JDK-8136757 : C1 and C2 intrinsics for StringUTF16.(get|set)Char
  • Type: Sub-task
  • Component: hotspot
  • Sub-Component: compiler
  • Priority: P3
  • Status: Resolved
  • Resolution: Fixed
  • Submitted: 2015-09-18
  • Updated: 2017-08-18
  • Resolved: 2015-10-23
The Version table provides details related to the release that this issue/RFE will be addressed.

Unresolved : Release in which this issue/RFE will be addressed.
Resolved: Release in which this issue/RFE has been resolved.
Fixed : Release in which this issue/RFE has been fixed. The release containing this fix may be available for download as an Early Access Release or a General Availability Release.

To download the current JDK release, click here.
Related Reports
Relates :  
Most of our performance work is focused on making C2 to perform up to our expectations. Many key performance optimizations for Compact Strings are implemented in C2. However, some users may expect C1 to perform reasonably well with Compact Strings as well. While we cannot provide the same performance levels with a basic compiler like C1, we would still want to provide users with something that can get the performance back to pre-Compact Strings levels.

Case in point. Running SPECjbb2005 with -XX:TieredStopAtLevel=1 on my dev desktop, we have the degradation from 190K to 160K, or around 15%. The profile with Compact Strings show the time is mostly spent compressing and decompressing stuff:

1882.33	<Total>
183.43	java.lang.StringUTF16.compress(char[], int, byte[], int, int)
39.64	java.lang.StringLatin1.inflate(byte[], int, char[], int, int)
20.79	java.lang.String.length()
15.15	java.lang.String.<init>(java.lang.String)
12.76	java.lang.String.coder()
11.83	java.lang.StringUTF16.compress(char[], int, int)
11.00	java.lang.StringLatin1.compareTo(byte[], byte[])

Disabling Compact Strings falls the score further to 150K, but compression and decompression goes away, only to let UTF16 accessors dominate:

1890.32	<Total>
100.05	java.lang.StringUTF16.putChar(byte[], int, int)
93.21	java.lang.StringUTF16.toBytes(char[], int, int)
56.73	java.lang.StringUTF16.getChars(byte[], int, int, char[], int)
51.78	java.lang.StringUTF16.getChar(byte[], int)
21.09	java.lang.String.length()

Note that getChars/toBytes are actually calling (get|put)Char.

Therefore, I would guess intrisifying StringUTF16.(get|put)Char in C1 would help to get our the escape hatch working with -XX:-CompactStrings.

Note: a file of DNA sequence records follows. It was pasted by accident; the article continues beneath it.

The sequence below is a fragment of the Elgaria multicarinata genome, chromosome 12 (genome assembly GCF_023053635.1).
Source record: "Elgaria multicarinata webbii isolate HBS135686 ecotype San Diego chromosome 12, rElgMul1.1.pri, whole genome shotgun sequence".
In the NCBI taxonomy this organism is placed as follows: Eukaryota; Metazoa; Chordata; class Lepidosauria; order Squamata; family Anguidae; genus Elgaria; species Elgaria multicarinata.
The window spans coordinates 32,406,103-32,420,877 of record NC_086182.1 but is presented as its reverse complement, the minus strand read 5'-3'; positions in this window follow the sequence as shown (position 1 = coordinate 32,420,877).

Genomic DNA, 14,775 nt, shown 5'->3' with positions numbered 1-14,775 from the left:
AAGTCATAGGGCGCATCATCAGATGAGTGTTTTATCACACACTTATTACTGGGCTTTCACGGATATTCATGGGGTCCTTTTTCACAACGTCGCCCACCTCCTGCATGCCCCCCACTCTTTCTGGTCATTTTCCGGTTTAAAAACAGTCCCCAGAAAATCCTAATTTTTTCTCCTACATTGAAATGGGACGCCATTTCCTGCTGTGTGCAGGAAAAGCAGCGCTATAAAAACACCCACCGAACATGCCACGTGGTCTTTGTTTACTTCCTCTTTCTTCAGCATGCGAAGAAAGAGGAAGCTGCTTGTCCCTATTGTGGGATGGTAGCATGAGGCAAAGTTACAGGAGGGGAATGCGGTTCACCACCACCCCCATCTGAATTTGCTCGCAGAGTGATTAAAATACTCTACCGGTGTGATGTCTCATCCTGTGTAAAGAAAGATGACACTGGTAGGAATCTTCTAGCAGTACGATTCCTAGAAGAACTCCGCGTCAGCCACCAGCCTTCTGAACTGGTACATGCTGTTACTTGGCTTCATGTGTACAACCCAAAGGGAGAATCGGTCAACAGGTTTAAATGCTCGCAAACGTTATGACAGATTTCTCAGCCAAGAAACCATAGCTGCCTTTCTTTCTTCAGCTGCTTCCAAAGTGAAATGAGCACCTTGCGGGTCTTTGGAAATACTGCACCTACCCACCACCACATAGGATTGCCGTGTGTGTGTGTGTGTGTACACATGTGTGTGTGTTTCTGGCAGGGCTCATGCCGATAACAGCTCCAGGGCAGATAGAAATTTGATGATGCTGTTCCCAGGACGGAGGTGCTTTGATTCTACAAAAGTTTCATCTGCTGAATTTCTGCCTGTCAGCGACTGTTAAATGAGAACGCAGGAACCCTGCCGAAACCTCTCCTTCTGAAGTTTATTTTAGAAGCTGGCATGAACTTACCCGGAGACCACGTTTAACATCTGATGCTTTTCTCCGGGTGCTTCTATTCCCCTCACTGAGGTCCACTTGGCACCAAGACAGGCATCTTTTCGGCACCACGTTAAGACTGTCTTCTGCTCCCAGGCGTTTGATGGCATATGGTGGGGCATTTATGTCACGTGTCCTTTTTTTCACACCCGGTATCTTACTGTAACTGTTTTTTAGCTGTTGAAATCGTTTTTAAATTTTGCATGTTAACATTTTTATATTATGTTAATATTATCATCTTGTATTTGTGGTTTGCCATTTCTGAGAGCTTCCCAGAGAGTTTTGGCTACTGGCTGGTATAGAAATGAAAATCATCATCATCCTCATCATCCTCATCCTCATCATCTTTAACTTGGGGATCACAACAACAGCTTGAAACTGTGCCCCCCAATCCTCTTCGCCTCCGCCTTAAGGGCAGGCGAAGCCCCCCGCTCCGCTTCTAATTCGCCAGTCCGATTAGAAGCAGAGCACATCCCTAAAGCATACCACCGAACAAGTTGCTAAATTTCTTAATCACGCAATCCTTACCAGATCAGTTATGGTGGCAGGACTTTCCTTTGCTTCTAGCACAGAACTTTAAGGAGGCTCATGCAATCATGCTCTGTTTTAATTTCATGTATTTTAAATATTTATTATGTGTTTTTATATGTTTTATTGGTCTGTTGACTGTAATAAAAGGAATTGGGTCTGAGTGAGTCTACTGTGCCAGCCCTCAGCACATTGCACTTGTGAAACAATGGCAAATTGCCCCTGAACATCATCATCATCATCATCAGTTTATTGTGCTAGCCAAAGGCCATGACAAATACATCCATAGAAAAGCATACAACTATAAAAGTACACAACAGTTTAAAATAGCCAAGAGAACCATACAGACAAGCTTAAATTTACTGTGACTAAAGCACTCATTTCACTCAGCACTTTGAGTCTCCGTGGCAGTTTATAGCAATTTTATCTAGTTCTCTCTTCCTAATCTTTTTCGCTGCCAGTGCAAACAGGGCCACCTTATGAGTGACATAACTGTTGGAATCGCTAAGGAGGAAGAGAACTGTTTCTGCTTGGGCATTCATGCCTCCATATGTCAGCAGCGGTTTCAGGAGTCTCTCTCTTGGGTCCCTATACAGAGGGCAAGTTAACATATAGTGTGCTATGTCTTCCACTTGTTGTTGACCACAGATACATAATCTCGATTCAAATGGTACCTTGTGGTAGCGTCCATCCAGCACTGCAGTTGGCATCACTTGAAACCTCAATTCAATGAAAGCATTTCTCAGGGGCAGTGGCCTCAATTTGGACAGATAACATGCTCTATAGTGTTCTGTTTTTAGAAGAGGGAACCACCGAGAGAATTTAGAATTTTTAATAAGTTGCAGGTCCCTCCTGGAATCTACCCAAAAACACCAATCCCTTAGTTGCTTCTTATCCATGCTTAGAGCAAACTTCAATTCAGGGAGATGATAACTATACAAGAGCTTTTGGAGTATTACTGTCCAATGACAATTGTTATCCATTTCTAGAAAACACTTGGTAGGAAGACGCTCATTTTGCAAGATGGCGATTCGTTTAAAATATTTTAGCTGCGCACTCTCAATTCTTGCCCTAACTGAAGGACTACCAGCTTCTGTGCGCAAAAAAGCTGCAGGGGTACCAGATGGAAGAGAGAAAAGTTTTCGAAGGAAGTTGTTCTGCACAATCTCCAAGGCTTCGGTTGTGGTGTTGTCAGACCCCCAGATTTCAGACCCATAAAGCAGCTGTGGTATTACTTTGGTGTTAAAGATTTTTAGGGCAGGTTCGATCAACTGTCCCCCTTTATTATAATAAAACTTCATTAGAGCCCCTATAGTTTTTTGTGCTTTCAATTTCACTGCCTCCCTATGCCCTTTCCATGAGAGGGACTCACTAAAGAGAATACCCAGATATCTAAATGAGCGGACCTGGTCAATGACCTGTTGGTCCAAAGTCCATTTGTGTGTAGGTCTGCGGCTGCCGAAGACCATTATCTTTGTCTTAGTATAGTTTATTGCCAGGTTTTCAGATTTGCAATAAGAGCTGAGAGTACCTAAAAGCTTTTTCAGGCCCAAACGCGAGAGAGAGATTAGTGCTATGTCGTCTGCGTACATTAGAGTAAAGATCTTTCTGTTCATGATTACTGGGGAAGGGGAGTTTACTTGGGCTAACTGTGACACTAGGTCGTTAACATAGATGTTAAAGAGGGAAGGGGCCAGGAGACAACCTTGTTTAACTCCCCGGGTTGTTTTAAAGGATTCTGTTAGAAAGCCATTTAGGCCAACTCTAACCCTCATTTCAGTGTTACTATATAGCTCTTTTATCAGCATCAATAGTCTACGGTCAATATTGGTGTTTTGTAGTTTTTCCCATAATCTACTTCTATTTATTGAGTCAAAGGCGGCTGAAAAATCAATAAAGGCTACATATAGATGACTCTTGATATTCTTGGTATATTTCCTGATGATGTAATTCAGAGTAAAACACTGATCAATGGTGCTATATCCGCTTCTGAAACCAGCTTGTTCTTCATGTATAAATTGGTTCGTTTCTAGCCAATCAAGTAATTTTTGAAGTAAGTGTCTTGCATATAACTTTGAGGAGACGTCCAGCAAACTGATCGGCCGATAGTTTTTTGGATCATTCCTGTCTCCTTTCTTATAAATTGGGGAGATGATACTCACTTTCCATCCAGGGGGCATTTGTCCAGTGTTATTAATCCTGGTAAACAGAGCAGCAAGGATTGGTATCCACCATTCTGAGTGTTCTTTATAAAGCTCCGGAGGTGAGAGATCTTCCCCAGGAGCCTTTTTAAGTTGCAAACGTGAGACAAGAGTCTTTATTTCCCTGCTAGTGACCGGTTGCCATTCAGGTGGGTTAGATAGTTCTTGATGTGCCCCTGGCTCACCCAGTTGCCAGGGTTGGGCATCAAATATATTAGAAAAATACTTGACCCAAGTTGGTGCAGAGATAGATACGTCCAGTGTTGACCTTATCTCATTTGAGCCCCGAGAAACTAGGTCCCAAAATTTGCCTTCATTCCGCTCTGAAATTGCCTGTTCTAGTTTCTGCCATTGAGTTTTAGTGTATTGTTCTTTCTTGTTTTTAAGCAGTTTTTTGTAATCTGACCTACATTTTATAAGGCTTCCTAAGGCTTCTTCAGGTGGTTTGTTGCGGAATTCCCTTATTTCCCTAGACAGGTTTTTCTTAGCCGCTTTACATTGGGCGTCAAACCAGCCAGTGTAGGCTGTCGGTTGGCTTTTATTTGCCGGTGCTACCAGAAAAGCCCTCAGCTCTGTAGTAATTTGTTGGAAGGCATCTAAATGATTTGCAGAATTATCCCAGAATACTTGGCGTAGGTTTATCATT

Excellent! That's what I was looking for.

You can find Aleksey's benchmarks (string-density-bench.jar) here: http://cr.openjdk.java.net/~shade/density/

Is it possible to attach the benchmarks?

Who would've thought...

After a few painful rounds of testing, we concluded that using Unsafe in String introduces nasty bootstrapping problems, when some primordial classes (String included) need not-yet-initialized Unsafe, e.g. to access individual String characters. This may happen easily when <clinit> of any primordial class executes before Unsafe is linked. This is potentially solvable by considering the change in the VM Genesis sequence that will link Unsafe or some lightweight form of it before or right after String. That looks like a very intrusive change that potentially affects runtime reliability. With that, we think intrinsics should stay as our primary implementation. Future work may explore how to use Unsafe in this scenario.


Sherman pushed the Unsafe.getChar as the Java-level implementation for StringUTF16.(get|set)Char. Tobias implemented C1 intrinsics for these. C2 intrinsics are intact. Our performance runs show that both C1 and C2 intrinsics are important for performance, until Unsafe issues are resolved (if they *can* be resolved, in the first place). I renamed the issue to keep track of these intrinsics' status. See: http://cr.openjdk.java.net/~shade/8136757/charAt-intrinsics.txt

Another part of the overhead for C1 is caused by blowing the MaxInlineSize limit, see JDK-8138690.

Without doing the C1 intrinsics this sounds reasonable. But I want the C2 intrinsics to be removed before 9 GA.

I think this is what we should do: push the Unsafe.getChar change (Sherman has one in queue), to make the code cleaner, but still retain C2 intrinsics, and (optionally) add more C1 intrinsics for (get|put)Char. When Unsafe.getChar performance is back on track, remove the C1/C2 intrinsics.

I can work on fixing JDK-8074124 if we decide to go for the Unsafe solution.

Sure, but do you want to block JEP-254 work until JDK-8074124 is resolved (not sure it will be in any near future, given how nobody is assigned)? I think patching C1 to emit the specialized byte[]->char[] access code for our case is a reasonable short-term stop-gap solution.

I'm against that. We should put the effort into fixing JDK-8074124 in the first place.

JDK-8074124 outlines some of the pending issues with Unsafe. Therefore, I believe we should add the same intrinsics in C1 as the stop-gap solution, until JDK-8074124 is fixed.

I didn't follow the Compact Strings work at all but why do we have to intrinsify so much? Can't we just use Unsafe for StringUTF16.getChar/putChar and leave the compilers alone?